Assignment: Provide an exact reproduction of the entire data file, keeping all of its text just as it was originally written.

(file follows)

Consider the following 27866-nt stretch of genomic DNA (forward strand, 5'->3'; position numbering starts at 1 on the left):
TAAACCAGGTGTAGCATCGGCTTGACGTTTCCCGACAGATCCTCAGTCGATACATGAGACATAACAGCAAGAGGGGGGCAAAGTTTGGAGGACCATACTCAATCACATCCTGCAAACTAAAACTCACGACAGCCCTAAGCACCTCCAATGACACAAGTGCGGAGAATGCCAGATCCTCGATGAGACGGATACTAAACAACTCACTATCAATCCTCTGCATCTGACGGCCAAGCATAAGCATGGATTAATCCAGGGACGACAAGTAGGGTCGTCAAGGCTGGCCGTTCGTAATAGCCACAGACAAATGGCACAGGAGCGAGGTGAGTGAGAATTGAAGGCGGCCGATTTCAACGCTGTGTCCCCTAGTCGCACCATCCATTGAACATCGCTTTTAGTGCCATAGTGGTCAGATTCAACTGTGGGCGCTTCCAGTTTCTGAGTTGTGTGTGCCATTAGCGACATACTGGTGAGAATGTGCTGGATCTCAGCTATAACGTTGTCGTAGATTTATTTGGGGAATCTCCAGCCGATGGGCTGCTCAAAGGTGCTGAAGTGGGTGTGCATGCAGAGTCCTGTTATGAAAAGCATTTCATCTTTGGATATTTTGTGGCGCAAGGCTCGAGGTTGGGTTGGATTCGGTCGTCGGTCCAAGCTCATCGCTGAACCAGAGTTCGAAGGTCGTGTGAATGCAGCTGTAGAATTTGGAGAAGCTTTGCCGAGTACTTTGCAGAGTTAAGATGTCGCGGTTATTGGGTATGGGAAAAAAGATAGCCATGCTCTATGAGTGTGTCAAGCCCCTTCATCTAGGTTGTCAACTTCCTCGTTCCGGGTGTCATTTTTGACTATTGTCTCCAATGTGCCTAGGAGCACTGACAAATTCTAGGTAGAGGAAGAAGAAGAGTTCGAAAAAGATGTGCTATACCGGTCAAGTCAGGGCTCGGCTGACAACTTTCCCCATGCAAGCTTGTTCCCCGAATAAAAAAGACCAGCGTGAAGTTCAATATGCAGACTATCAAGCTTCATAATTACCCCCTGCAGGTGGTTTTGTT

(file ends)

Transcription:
Consider the following 27866-nt stretch of genomic DNA (forward strand, 5'->3'; position numbering starts at 1 on the left):
TAAACCAGGTGTAGCATCGGCTTGACGTTTCCCGACAGATCCTCAGTCGATACATGAGACATAACAGCAAGAGGGGGGCAAAGTTTGGAGGACCATACTCAATCACATCCTGCAAACTAAAACTCACGACAGCCCTAAGCACCTCCAATGACACAAGTGCGGAGAATGCCAGATCCTCGATGAGACGGATACTAAACAACTCACTATCAATCCTCTGCATCTGACGGCCAAGCATAAGCATGGATTAATCCAGGGACGACAAGTAGGGTCGTCAAGGCTGGCCGTTCGTAATAGCCACAGACAAATGGCACAGGAGCGAGGTGAGTGAGAATTGAAGGCGGCCGATTTCAACGCTGTGTCCCCTAGTCGCACCATCCATTGAACATCGCTTTTAGTGCCATAGTGGTCAGATTCAACTGTGGGCGCTTCCAGTTTCTGAGTTGTGTGTGCCATTAGCGACATACTGGTGAGAATGTGCTGGATCTCAGCTATAACGTTGTCGTAGATTTATTTGGGGAATCTCCAGCCGATGGGCTGCTCAAAGGTGCTGAAGTGGGTGTGCATGCAGAGTCCTGTTATGAAAAGCATTTCATCTTTGGATATTTTGTGGCGCAAGGCTCGAGGTTGGGTTGGATTCGGTCGTCGGTCCAAGCTCATCGCTGAACCAGAGTTCGAAGGTCGTGTGAATGCAGCTGTAGAATTTGGAGAAGCTTTGCCGAGTACTTTGCAGAGTTAAGATGTCGCGGTTATTGGGTATGGGAAAAAAGATAGCCATGCTCTATGAGTGTGTCAAGCCCCTTCATCTAGGTTGTCAACTTCCTCGTTCCGGGTGTCATTTTTGACTATTGTCTCCAATGTGCCTAGGAGCACTGACAAATTCTAGGTAGAGGAAGAAGAAGAGTTCGAAAAAGATGTGCTATACCGGTCAAGTCAGGGCTCGGCTGACAACTTTCCCCATGCAAGCTTGTTCCCCGAATAAAAAAGACCAGCGTGAAGTTCAATATGCAGACTATCAAGCTTCATAATTACCCCCTGCAGGTGGTTTTGTT